Kurdish director Shawkat Amin Korki’s fourth feature continues his engagement with the deep and lasting effects of turmoil in the Levant. The Exam portrays just one of the many consequences of the steady erosion of certainty caused by war, military conflict and the never-ending refugee crisis in the region.
The Exam is set in the autonomous Kurdistan region in Iraq. The 89-minute drama, which is being screened at the International Film Festival of India in Goa, revolves around a problem deeply familiar in India: examination fraud.
Shilan (Avan Jamal), married to a cruel husband, wants to ensure that her younger sister Rojin (Vania Salar) will not share her fate. However, the troubled teenager is in no shape to take a crucial set of tests that will send her to university and save her from marriage.
Shilan’s rescue mission takes her into literal and figurative depths. A pair of fraudsters working out a basement leak the answers to Shilan and other parents. The price cannot be measured in currency.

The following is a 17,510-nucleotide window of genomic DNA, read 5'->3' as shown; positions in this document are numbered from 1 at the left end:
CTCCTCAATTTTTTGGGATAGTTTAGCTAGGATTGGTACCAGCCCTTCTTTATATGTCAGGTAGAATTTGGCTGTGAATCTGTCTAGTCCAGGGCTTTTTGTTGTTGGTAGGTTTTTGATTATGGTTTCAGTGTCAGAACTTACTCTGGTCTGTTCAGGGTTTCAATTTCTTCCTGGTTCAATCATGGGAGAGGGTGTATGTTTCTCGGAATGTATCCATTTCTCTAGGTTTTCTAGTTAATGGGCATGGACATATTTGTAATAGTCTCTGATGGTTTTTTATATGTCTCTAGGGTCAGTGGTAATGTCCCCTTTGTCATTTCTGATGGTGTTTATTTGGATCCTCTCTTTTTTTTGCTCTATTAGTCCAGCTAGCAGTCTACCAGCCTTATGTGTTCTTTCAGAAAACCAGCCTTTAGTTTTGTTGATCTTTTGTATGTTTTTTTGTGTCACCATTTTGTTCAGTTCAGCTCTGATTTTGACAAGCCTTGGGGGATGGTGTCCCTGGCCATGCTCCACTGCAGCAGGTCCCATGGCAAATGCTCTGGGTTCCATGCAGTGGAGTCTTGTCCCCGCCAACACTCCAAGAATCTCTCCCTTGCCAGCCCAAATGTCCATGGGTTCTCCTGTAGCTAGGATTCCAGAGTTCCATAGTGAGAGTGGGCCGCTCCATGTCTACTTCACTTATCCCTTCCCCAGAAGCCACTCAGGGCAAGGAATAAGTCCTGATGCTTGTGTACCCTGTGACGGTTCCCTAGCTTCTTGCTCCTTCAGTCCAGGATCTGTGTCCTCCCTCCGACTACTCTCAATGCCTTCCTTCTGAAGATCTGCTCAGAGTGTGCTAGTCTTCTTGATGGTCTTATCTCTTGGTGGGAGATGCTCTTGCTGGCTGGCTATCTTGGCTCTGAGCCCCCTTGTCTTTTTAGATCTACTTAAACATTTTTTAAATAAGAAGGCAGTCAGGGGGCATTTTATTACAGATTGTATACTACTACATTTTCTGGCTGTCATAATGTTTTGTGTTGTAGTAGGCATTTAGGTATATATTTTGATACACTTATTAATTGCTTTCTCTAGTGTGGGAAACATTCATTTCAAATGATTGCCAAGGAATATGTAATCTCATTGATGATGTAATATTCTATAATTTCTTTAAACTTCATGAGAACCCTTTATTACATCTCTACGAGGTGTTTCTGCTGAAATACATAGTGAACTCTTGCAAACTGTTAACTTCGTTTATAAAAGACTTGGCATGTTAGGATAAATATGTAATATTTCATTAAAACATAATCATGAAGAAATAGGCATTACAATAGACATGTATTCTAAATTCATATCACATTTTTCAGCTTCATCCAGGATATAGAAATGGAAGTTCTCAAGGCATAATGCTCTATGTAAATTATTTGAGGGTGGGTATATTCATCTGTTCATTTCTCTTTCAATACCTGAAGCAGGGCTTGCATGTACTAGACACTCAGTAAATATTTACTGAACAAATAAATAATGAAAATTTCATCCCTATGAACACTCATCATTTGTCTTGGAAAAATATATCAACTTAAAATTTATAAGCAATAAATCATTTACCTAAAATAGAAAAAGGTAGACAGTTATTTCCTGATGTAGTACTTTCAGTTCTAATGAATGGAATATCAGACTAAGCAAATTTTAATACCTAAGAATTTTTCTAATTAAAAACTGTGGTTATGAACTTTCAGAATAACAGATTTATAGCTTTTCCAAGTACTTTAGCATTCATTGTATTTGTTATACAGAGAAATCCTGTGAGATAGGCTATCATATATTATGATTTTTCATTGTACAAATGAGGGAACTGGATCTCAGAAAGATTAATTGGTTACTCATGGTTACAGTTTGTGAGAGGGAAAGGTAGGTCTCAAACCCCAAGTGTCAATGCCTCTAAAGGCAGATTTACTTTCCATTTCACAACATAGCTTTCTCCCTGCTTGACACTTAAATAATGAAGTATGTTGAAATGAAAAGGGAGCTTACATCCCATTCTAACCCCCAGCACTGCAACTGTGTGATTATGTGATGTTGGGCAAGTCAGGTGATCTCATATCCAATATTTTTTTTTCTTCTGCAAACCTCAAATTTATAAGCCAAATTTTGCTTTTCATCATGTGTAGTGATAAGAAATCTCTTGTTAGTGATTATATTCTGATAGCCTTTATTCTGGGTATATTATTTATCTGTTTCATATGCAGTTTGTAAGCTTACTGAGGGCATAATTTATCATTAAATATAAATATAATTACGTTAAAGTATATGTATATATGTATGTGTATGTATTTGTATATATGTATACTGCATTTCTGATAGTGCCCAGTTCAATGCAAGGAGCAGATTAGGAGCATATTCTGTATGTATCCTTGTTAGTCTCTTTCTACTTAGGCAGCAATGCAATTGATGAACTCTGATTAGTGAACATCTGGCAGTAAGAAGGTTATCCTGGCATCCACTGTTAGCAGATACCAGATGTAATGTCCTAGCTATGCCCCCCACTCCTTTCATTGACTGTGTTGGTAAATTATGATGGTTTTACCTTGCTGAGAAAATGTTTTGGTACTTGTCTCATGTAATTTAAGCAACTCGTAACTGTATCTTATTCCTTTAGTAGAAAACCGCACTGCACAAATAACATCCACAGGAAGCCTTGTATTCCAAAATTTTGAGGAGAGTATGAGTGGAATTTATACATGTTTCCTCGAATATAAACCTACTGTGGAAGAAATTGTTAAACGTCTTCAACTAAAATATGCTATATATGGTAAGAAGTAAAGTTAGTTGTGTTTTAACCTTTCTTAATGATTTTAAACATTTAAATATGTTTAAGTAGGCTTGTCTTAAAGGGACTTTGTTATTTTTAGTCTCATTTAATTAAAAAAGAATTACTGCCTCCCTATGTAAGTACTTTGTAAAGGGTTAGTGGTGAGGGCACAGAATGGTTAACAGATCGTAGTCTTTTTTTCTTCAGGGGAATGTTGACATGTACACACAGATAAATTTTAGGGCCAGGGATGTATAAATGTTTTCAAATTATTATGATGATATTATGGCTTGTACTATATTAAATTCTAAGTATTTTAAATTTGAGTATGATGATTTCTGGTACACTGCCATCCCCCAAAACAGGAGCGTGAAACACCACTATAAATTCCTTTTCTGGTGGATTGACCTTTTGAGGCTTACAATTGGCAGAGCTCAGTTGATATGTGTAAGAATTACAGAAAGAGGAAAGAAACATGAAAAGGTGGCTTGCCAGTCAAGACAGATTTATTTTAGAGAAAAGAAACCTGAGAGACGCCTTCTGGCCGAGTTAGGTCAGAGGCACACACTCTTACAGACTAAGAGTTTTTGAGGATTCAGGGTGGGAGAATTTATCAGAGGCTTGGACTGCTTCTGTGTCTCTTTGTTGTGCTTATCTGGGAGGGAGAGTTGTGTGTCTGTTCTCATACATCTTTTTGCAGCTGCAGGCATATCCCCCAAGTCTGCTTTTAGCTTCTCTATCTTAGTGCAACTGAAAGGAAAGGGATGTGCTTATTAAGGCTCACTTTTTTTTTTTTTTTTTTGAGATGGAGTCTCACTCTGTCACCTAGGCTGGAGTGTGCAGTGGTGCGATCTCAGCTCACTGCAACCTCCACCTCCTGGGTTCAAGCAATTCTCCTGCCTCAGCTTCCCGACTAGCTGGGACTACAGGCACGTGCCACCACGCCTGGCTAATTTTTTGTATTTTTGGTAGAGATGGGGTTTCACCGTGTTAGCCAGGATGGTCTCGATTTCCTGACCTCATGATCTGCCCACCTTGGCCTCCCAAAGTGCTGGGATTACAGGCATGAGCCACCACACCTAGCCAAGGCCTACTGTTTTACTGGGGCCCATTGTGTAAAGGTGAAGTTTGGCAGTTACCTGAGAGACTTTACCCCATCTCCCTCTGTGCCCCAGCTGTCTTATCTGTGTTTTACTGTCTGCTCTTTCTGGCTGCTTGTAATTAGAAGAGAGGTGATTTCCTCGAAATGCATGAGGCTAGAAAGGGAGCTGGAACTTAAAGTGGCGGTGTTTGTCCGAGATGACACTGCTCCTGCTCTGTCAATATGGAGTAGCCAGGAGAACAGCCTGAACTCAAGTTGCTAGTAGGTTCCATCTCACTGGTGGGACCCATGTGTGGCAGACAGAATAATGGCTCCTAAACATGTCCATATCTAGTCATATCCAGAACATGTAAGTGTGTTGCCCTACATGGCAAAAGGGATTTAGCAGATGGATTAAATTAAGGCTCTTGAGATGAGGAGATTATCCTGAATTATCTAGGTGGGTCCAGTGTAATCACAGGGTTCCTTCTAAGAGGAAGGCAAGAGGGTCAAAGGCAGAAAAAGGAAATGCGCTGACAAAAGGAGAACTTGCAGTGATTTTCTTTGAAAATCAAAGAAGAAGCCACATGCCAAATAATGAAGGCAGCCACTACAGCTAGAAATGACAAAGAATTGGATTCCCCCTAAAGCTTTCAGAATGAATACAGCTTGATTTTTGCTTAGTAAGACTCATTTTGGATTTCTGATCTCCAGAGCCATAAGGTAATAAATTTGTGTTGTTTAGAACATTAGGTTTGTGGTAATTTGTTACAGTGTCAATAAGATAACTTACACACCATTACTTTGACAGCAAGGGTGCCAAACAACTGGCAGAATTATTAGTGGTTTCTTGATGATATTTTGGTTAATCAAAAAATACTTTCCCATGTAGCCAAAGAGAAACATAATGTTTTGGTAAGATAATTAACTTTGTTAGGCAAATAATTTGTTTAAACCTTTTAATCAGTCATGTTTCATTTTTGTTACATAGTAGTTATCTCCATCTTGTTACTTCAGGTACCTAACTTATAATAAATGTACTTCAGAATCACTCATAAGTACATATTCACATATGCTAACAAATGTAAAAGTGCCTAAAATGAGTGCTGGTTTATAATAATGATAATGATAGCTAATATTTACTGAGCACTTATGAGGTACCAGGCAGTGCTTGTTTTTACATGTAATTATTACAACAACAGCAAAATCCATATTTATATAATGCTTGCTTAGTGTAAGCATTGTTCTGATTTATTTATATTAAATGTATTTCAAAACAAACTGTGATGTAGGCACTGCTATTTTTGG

Often resembling the hardship chronicles seen in Iranian cinema, The Exam conveys attrition through accretion of detail about the hard life in this part of the world. The rate of gold has fallen because of the rush of refugees fleeing the civil war in neighbouring Syria. The university entrance examination itself is a step towards a better life. Short on money but filled with the resourcefulness of the despairing, Shilan moves heaven and earth to ensure that her sister passes the tests.
Folded into the depiction of a righteous crime is patriarchy, which predates and will outlast the region’s troubles. Shilan’s husband Sardar (Hussein Hassan Ali) frequently reminds his wife of her place in the kitchen and bedroom, making her actions necessary, honourable even.
Written and filmed without judgement, The Exam has an added layer of will-she-won’t-she suspense. Korki’s smooth direction piles on the bleakness without a trace of heaviness. Despite unidimensional performances by the main female leads, the film powerfully explores the efforts of one woman to rise out of the rubble, using whatever means possible.
IFFI 2021 kicks off with tributes to Satyajit Ray and showcase of Indian and international films